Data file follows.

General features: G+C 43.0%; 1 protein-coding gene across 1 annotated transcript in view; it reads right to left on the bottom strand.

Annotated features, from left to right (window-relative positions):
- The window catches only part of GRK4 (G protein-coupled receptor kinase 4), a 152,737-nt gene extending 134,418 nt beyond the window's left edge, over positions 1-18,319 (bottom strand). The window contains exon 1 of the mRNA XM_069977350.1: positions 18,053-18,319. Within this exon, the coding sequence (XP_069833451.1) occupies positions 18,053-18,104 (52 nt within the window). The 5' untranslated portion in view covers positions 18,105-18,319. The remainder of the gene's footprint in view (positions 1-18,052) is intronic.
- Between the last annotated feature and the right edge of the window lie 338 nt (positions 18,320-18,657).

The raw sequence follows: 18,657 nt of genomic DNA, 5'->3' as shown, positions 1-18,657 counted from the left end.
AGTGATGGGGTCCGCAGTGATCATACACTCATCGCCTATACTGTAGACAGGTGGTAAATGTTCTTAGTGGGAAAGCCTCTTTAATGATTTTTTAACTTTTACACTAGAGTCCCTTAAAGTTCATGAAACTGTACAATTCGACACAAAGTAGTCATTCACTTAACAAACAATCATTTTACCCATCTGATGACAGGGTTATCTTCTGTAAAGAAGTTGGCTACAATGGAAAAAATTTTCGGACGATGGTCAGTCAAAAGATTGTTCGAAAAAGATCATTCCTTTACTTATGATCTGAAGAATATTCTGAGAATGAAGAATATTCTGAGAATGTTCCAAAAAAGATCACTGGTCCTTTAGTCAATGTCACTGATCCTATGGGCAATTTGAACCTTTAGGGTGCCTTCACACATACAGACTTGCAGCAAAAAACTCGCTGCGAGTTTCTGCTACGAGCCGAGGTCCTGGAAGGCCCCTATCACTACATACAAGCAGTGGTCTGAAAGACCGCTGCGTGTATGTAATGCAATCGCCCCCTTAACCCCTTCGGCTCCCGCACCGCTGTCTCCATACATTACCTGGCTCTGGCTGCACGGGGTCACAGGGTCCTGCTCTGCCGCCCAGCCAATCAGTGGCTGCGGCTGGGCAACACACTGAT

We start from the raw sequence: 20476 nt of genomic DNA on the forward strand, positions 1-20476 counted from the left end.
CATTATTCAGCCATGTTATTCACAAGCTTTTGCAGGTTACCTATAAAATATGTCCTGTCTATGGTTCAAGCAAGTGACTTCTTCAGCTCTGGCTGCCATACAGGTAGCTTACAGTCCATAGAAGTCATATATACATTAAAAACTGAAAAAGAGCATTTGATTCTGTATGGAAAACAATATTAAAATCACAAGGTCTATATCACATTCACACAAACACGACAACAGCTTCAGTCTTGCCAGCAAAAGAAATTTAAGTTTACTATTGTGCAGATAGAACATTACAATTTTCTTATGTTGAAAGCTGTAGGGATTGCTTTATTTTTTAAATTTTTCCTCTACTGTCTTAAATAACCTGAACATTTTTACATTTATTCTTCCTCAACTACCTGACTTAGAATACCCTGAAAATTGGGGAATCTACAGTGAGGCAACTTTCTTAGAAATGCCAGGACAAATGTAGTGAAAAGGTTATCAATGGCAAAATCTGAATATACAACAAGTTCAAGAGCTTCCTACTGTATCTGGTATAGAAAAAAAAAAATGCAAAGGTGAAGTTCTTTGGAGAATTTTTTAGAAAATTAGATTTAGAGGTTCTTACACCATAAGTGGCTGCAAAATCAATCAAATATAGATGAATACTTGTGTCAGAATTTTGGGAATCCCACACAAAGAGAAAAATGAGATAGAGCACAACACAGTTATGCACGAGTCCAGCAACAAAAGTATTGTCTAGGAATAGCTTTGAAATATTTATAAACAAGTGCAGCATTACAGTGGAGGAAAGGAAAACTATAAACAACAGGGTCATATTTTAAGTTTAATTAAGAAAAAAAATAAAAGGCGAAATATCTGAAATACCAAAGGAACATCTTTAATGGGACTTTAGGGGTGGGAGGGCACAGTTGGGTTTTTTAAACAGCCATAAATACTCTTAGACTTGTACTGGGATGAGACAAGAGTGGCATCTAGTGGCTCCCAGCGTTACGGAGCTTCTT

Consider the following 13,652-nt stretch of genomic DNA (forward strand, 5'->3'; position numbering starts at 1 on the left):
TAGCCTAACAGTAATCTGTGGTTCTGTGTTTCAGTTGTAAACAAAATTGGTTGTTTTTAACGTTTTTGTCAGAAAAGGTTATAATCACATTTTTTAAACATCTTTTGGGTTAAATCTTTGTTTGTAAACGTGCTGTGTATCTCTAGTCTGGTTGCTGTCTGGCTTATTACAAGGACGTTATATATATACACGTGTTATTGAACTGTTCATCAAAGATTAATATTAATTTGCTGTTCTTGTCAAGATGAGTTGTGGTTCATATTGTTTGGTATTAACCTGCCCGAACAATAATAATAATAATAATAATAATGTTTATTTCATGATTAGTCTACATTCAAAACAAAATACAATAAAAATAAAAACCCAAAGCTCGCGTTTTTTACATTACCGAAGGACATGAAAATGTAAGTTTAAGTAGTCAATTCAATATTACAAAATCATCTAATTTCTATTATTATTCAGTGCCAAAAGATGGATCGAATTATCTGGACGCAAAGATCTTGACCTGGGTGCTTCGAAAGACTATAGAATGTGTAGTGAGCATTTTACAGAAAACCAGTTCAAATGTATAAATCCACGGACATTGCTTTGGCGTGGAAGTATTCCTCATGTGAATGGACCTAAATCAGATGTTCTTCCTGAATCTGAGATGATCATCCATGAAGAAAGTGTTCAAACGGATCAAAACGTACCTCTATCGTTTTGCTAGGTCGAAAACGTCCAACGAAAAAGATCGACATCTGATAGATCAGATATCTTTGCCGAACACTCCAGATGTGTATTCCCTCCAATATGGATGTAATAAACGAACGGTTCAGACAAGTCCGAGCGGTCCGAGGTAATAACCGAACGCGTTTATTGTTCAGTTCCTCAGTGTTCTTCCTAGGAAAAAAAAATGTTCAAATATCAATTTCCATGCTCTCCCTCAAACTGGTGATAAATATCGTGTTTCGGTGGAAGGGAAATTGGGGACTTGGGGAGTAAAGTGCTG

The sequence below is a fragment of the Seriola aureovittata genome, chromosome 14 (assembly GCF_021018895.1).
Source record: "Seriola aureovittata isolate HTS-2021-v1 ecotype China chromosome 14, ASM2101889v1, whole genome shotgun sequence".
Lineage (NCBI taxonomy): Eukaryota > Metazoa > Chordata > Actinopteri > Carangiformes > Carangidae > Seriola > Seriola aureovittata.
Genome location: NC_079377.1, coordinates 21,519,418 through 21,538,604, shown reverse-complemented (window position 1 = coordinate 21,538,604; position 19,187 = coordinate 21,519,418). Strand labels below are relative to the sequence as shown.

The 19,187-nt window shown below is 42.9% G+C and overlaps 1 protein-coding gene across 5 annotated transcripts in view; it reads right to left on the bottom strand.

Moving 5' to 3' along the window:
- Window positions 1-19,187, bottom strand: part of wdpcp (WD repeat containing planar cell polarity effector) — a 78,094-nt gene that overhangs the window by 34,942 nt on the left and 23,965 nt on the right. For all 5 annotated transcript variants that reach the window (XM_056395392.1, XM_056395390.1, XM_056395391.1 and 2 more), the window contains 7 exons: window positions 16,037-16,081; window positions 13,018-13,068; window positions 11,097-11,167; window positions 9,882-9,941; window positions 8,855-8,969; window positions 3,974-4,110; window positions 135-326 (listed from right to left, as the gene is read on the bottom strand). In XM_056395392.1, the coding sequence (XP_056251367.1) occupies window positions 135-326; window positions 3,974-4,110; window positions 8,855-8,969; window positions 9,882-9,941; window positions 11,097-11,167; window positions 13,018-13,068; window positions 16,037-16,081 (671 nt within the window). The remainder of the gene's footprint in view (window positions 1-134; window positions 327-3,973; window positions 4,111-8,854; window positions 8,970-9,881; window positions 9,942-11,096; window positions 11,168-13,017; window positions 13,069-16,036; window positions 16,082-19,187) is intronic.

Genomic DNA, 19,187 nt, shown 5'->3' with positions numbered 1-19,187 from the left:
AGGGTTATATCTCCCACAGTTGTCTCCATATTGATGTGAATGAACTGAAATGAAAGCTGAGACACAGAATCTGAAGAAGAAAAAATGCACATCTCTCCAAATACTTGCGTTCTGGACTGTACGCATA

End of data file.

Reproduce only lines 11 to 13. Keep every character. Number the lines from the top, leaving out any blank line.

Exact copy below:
The sequence below is a fragment of the Seriola aureovittata genome, chromosome 14 (assembly GCF_021018895.1).
Source record: "Seriola aureovittata isolate HTS-2021-v1 ecotype China chromosome 14, ASM2101889v1, whole genome shotgun sequence".
Lineage (NCBI taxonomy): Eukaryota > Metazoa > Chordata > Actinopteri > Carangiformes > Carangidae > Seriola > Seriola aureovittata.